The question of whether South Africa had obtained enriched uranium to fire up a plant, despite U.S. denial of the fuel, was initially raised last week, when Framatome announced in Paris that the initial fuel loading of the first station would proceed on schedule next June.

In telephone interviews on Monday and Tuesday, Framatome spokesman Gossens confirmed that his company had been given low-enriched (3 percent) uranium hexafluoride from South Africa's Electricity Supply Commission (Escom), the state agency that owns and will run the plants. Framatome is now preparing to transform it into fuel elements for the first plant, Gossens said.

When asked the origin of the material, he said he did not know.

Questioned again today, Gossens said he had been misunderstood and that he had been informed by Escom that the fuel had been obtained and would be delivered to Framatome "any time now."

ESCOM chairman Jan Smith said here that "until things are finalized" he could say nothing. He reminded his caller that in an interview in July he had said that although the South Africans still hoped to get the fuel from the United States, they were looking at "alternate ways and means" of getting it.

The supply of U.S.-enriched fuel for the two plants at Koeberg was a key bargaining lever for Washington in its efforts to get South Africa to accept full-scope safeguards on its atomic energy facilities. Without the fuel, the scheduled launching of the plants was threatened with delay at a cost above $1 million a day, according to South African estimates.

"You could say they were able to get the fuel for Koeberg without complying with safeguards," a senior State Department official said. "But that does not solve their main problem with us, which is their contract under which they have a big obligation."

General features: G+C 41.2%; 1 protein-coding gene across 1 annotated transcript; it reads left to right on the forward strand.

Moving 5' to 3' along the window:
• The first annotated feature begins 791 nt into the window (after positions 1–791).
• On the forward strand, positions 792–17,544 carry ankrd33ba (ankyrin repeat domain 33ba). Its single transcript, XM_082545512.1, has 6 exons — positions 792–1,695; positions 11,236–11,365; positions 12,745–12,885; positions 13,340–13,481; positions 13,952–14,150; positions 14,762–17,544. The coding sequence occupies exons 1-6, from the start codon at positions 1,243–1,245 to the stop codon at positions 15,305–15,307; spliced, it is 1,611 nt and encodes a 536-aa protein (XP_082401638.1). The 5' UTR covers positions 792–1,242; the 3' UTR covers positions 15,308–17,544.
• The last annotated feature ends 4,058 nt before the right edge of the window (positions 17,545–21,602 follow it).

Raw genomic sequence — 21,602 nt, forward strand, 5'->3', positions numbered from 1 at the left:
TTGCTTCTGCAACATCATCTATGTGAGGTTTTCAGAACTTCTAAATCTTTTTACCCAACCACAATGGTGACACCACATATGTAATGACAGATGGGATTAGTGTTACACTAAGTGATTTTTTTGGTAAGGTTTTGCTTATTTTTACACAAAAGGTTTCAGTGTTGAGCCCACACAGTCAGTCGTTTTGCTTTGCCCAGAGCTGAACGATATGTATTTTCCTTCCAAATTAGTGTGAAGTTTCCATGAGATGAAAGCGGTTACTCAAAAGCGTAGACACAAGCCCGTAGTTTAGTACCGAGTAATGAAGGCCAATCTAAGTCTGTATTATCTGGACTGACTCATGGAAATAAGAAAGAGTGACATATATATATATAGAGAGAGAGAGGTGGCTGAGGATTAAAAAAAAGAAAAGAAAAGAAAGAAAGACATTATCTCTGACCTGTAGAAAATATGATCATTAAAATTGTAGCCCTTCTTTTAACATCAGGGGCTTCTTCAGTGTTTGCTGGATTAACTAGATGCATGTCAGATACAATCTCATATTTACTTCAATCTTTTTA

Under a multimillion-dollar contract South Africa has with the U.S. Department of Energy that extends into the 1990s, Escom is obliged to deliver raw uranium to the United States for enrichment at regular intervals.

Originally, this uranium was to be used in the Koeberg plants. But when the Ford administration began to suspect that South Africa was working on a nuclear weapon, it notified Pretoria that it would not be able to get the required export permits for the enriched material until it signed the Nuclear Nonproliferation Treaty.

Then, in 1978, the U.S. Congress passed a law requiring any country receiving U.S.-enriched uranium to agree to full-scope safeguards of the International Atomic Energy Agency on its entire atomic energy program. South Africa refuses to do this, saying it fears that what it describes as a unique method of enrichment would be compromised.

Some observers have suggested that South Africa enriched the fuel itself in its small pilot plant set up in 1975, but others say this is unlikely.

Obviously it has the capacity to do so because last April it announced that it had enriched a limited amount of uranium. But it may have lacked the time to enrich the relatively large amount required for Koeberg I's initial loading.

Despite Mitterrand's anti-South Africa position, France has much to lose financially if the Koeberg deal does not come to fruition.